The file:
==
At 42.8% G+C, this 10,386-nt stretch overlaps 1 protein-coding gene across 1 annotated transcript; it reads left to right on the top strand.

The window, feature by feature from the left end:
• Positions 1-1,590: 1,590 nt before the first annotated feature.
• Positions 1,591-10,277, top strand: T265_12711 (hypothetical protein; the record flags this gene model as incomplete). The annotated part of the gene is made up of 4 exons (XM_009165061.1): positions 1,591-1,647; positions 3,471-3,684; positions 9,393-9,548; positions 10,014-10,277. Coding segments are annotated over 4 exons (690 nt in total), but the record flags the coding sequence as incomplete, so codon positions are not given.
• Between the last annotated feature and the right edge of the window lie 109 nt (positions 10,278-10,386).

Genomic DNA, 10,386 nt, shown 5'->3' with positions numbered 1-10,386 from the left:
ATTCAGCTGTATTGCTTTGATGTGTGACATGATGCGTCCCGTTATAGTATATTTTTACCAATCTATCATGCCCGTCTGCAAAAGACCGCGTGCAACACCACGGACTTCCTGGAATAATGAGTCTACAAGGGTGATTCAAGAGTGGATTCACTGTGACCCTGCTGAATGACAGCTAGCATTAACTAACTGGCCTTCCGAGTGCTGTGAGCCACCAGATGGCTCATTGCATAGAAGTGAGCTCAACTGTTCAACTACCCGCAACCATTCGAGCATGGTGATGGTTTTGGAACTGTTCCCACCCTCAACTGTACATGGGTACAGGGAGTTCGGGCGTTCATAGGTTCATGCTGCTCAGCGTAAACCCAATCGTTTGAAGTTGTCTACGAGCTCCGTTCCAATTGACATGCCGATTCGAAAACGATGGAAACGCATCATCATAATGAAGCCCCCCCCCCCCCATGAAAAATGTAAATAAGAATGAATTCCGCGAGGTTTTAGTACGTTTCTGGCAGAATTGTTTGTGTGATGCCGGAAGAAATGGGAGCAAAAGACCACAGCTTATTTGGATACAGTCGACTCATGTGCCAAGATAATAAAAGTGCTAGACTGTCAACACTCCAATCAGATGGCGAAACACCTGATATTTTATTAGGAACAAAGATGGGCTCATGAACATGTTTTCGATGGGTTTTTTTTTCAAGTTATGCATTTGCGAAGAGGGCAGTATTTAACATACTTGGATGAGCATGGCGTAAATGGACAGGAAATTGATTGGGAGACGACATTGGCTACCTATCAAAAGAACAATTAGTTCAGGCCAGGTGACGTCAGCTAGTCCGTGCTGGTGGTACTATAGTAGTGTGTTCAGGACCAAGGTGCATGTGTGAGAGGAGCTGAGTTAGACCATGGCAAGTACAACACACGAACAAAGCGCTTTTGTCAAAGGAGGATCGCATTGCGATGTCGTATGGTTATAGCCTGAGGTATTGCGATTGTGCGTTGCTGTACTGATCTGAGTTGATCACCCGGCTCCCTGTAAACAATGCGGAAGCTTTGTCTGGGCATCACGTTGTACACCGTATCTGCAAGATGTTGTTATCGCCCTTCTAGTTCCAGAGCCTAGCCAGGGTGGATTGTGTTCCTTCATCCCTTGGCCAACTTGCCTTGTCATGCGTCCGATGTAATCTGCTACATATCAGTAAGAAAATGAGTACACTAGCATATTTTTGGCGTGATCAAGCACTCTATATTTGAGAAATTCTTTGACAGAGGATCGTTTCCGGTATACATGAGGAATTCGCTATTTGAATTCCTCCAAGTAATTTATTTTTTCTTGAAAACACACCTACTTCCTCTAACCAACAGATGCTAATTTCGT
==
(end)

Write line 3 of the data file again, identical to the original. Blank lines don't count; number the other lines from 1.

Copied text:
• Positions 1-1,590: 1,590 nt before the first annotated feature.